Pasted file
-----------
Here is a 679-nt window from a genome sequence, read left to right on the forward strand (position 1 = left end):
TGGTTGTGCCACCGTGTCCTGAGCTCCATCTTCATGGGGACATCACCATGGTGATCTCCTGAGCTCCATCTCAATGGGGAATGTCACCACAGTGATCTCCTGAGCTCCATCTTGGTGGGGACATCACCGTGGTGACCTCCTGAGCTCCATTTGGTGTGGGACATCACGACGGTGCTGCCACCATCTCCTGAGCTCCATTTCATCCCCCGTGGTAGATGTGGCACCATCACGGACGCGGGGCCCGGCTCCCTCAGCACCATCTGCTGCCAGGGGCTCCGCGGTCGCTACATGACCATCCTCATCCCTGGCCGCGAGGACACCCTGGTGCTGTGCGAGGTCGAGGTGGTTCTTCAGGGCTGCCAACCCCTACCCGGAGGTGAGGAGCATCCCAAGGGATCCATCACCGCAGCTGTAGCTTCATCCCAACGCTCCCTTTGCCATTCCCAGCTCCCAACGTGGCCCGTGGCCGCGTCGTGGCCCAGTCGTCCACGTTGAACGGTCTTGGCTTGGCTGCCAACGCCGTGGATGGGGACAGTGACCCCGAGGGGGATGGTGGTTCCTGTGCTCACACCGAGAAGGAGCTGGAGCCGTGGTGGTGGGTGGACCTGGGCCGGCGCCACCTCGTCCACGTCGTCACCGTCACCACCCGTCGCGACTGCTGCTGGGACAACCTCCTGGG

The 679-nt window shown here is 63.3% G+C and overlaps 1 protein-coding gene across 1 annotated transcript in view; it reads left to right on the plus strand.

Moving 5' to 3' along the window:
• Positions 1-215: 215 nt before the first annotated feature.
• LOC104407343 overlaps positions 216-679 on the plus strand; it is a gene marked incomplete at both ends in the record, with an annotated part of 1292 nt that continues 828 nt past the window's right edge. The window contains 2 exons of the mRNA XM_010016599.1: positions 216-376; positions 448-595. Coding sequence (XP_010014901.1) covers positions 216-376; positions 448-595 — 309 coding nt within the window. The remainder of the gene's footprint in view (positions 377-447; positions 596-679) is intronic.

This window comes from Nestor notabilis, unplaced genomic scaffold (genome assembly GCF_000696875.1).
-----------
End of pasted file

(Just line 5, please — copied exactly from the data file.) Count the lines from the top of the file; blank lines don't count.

• Positions 1-215: 215 nt before the first annotated feature.